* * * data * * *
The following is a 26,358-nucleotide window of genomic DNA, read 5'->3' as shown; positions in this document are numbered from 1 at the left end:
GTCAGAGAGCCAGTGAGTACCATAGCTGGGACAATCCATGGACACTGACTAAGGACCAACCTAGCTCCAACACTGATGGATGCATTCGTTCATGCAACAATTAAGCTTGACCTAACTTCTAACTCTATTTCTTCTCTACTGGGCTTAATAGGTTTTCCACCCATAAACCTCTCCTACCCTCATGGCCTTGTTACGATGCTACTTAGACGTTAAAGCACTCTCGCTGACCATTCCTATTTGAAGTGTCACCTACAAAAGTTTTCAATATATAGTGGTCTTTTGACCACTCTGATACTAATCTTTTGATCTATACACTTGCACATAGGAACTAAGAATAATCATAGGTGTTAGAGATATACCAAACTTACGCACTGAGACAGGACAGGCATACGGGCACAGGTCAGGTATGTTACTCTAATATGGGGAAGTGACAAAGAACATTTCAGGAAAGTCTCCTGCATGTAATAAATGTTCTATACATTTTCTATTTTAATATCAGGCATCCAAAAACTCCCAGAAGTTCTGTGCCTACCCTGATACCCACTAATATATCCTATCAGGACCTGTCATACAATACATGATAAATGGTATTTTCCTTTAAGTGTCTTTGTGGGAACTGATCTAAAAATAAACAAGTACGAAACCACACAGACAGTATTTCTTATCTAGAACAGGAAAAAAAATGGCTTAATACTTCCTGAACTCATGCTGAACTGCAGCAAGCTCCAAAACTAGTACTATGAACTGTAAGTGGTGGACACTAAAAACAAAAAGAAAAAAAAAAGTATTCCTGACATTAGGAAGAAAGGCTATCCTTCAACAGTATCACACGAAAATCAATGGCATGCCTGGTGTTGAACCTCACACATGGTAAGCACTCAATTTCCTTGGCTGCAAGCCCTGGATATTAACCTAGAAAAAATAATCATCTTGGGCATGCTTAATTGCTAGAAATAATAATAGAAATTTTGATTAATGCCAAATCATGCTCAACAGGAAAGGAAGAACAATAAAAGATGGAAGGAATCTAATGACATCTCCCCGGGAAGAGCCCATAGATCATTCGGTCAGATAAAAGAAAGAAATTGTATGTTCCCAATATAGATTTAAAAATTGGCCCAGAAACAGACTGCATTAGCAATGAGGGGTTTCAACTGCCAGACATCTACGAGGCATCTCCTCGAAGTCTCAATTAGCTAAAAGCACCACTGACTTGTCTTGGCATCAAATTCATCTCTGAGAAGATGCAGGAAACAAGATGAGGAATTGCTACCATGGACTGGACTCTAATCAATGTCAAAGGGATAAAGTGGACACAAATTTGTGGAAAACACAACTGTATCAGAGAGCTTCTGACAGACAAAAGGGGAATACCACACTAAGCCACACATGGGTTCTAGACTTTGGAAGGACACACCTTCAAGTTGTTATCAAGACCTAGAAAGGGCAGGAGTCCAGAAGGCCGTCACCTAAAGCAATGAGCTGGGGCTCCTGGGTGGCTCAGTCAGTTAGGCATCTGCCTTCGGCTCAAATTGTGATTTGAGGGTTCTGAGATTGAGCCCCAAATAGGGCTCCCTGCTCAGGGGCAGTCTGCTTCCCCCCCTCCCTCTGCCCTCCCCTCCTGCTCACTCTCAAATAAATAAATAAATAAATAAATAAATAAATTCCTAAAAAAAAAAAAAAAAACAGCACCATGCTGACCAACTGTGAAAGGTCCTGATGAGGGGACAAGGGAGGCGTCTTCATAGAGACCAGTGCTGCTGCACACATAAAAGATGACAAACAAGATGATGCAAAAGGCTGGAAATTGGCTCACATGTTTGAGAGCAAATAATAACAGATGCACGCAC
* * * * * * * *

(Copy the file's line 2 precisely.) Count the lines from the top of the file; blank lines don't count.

GTCAGAGAGCCAGTGAGTACCATAGCTGGGACAATCCATGGACACTGACTAAGGACCAACCTAGCTCCAACACTGATGGATGCATTCGTTCATGCAACAATTAAGCTTGACCTAACTTCTAACTCTATTTCTTCTCTACTGGGCTTAATAGGTTTTCCACCCATAAACCTCTCCTACCCTCATGGCCTTGTTACGATGCTACTTAGACGTTAAAGCACTCTCGCTGACCATTCCTATTTGAAGTGTCACCTACAAAAGTTTTCAATATATAGTGGTCTTTTGACCACTCTGATACTAATCTTTTGATCTATACACTTGCACATAGGAACTAAGAATAATCATAGGTGTTAGAGATATACCAAACTTACGCACTGAGACAGGACAGGCATACGGGCACAGGTCAGGTATGTTACTCTAATATGGGGAAGTGACAAAGAACATTTCAGGAAAGTCTCCTGCATGTAATAAATGTTCTATACATTTTCTATTTTAATATCAGGCATCCAAAAACTCCCAGAAGTTCTGTGCCTACCCTGATACCCACTAATATATCCTATCAGGACCTGTCATACAATACATGATAAATGGTATTTTCCTTTAAGTGTCTTTGTGGGAACTGATCTAAAAATAAACAAGTACGAAACCACACAGACAGTATTTCTTATCTAGAACAGGAAAAAAAATGGCTTAATACTTCCTGAACTCATGCTGAACTGCAGCAAGCTCCAAAACTAGTACTATGAACTGTAAGTGGTGGACACTAAAAACAAAAAGAAAAAAAAAAGTATTCCTGACATTAGGAAGAAAGGCTATCCTTCAACAGTATCACACGAAAATCAATGGCATGCCTGGTGTTGAACCTCACACATGGTAAGCACTCAATTTCCTTGGCTGCAAGCCCTGGATATTAACCTAGAAAAAATAATCATCTTGGGCATGCTTAATTGCTAGAAATAATAATAGAAATTTTGATTAATGCCAAATCATGCTCAACAGGAAAGGAAGAACAATAAAAGATGGAAGGAATCTAATGACATCTCCCCGGGAAGAGCCCATAGATCATTCGGTCAGATAAAAGAAAGAAATTGTATGTTCCCAATATAGATTTAAAAATTGGCCCAGAAACAGACTGCATTAGCAATGAGGGGTTTCAACTGCCAGACATCTACGAGGCATCTCCTCGAAGTCTCAATTAGCTAAAAGCACCACTGACTTGTCTTGGCATCAAATTCATCTCTGAGAAGATGCAGGAAACAAGATGAGGAATTGCTACCATGGACTGGACTCTAATCAATGTCAAAGGGATAAAGTGGACACAAATTTGTGGAAAACACAACTGTATCAGAGAGCTTCTGACAGACAAAAGGGGAATACCACACTAAGCCACACATGGGTTCTAGACTTTGGAAGGACACACCTTCAAGTTGTTATCAAGACCTAGAAAGGGCAGGAGTCCAGAAGGCCGTCACCTAAAGCAATGAGCTGGGGCTCCTGGGTGGCTCAGTCAGTTAGGCATCTGCCTTCGGCTCAAATTGTGATTTGAGGGTTCTGAGATTGAGCCCCAAATAGGGCTCCCTGCTCAGGGGCAGTCTGCTTCCCCCCCTCCCTCTGCCCTCCCCTCCTGCTCACTCTCAAATAAATAAATAAATAAATAAATAAATAAATTCCTAAAAAAAAAAAAAAAAACAGCACCATGCTGACCAACTGTGAAAGGTCCTGATGAGGGGACAAGGGAGGCGTCTTCATAGAGACCAGTGCTGCTGCACACATAAAAGATGACAAACAAGATGATGCAAAAGGCTGGAAATTGGCTCACATGTTTGAGAGCAAATAATAACAGATGCACGCAC